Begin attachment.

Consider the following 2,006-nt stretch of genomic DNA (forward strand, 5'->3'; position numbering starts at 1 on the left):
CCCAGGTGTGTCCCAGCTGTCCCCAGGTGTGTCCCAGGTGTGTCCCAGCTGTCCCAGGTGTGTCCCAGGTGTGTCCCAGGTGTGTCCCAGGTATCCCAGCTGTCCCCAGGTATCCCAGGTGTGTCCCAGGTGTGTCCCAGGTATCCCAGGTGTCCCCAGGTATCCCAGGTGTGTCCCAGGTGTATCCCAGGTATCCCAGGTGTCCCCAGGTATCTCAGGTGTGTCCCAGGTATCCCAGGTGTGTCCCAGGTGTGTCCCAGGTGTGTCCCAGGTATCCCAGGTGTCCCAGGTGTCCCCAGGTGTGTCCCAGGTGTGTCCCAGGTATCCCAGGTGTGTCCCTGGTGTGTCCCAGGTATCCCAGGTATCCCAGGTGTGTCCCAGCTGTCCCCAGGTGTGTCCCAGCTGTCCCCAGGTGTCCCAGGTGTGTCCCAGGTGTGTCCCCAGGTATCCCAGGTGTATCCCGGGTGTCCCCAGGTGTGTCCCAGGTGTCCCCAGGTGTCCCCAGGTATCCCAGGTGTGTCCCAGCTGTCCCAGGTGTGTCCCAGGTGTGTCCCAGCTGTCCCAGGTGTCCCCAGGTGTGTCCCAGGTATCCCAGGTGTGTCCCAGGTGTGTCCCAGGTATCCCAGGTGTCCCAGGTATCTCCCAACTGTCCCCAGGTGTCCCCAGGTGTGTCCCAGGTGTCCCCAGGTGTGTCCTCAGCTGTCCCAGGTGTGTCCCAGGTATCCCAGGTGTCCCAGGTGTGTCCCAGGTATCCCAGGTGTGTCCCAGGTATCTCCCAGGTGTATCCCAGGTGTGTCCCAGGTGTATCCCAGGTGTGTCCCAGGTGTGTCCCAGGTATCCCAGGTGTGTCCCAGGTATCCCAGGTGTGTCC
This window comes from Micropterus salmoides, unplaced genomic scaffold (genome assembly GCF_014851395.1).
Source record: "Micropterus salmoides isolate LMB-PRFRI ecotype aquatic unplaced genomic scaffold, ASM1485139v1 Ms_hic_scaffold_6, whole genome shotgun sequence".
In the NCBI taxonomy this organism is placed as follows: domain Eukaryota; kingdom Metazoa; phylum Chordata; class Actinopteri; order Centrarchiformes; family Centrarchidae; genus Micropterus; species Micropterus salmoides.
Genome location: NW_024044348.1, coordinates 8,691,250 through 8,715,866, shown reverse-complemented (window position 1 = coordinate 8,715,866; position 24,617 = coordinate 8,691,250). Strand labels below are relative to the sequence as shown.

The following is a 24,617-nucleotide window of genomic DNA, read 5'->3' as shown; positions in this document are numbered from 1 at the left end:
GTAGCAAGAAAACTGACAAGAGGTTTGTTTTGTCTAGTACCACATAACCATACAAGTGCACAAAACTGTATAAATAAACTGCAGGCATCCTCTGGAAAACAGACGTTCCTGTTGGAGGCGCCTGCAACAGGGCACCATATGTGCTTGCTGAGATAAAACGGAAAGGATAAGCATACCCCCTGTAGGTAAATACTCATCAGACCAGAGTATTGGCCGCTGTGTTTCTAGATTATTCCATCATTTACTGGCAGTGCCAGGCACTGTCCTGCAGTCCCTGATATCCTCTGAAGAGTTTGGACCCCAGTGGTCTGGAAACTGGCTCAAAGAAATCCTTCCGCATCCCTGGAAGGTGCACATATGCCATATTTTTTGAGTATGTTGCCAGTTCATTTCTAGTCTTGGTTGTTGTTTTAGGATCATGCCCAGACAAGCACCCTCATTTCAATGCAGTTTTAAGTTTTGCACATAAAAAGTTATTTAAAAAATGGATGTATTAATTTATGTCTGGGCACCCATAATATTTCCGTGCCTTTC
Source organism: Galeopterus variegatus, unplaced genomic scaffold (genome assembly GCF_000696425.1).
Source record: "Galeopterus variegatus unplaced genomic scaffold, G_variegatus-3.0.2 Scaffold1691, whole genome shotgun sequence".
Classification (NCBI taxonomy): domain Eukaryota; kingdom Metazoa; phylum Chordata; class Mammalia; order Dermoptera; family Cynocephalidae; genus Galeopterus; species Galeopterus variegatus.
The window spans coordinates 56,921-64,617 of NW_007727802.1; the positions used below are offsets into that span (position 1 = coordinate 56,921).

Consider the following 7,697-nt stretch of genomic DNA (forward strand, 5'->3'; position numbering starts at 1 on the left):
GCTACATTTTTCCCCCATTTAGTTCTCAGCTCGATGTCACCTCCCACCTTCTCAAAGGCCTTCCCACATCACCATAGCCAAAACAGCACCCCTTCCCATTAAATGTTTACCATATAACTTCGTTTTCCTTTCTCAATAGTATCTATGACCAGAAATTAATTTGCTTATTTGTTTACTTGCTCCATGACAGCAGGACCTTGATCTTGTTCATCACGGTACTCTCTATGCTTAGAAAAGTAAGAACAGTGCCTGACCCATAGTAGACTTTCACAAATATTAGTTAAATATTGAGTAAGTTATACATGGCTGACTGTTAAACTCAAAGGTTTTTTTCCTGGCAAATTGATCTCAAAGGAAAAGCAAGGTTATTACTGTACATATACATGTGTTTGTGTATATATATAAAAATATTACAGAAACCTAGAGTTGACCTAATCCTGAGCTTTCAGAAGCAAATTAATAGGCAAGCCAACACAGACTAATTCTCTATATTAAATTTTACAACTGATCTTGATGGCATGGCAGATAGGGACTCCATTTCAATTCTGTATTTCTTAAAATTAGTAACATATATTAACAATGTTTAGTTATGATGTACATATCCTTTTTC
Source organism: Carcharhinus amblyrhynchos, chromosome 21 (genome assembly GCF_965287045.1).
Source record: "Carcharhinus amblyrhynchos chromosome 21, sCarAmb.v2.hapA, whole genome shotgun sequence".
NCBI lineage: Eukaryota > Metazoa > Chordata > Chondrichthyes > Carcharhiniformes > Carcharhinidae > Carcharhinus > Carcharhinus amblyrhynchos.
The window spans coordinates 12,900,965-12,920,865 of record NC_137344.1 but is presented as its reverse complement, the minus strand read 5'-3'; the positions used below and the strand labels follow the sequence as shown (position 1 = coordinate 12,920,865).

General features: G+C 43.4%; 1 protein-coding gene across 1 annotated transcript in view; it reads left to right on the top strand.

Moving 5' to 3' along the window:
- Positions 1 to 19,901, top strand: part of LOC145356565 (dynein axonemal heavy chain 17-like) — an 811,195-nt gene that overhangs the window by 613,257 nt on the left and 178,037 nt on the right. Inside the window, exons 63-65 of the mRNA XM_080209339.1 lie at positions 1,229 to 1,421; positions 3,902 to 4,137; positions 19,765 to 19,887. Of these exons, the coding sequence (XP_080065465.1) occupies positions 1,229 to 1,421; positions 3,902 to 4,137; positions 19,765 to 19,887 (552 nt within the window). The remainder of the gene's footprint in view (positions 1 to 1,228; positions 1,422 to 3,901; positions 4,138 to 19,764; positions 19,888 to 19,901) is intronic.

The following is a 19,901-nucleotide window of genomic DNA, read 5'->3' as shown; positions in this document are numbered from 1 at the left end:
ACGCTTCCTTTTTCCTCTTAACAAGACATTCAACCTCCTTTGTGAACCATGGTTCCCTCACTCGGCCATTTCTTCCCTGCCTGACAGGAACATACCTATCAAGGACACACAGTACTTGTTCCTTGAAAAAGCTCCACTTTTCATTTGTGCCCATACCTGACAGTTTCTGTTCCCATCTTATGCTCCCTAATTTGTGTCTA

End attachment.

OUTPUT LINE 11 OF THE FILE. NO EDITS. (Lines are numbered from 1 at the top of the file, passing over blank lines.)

Classification (NCBI taxonomy): domain Eukaryota; kingdom Metazoa; phylum Chordata; class Mammalia; order Dermoptera; family Cynocephalidae; genus Galeopterus; species Galeopterus variegatus.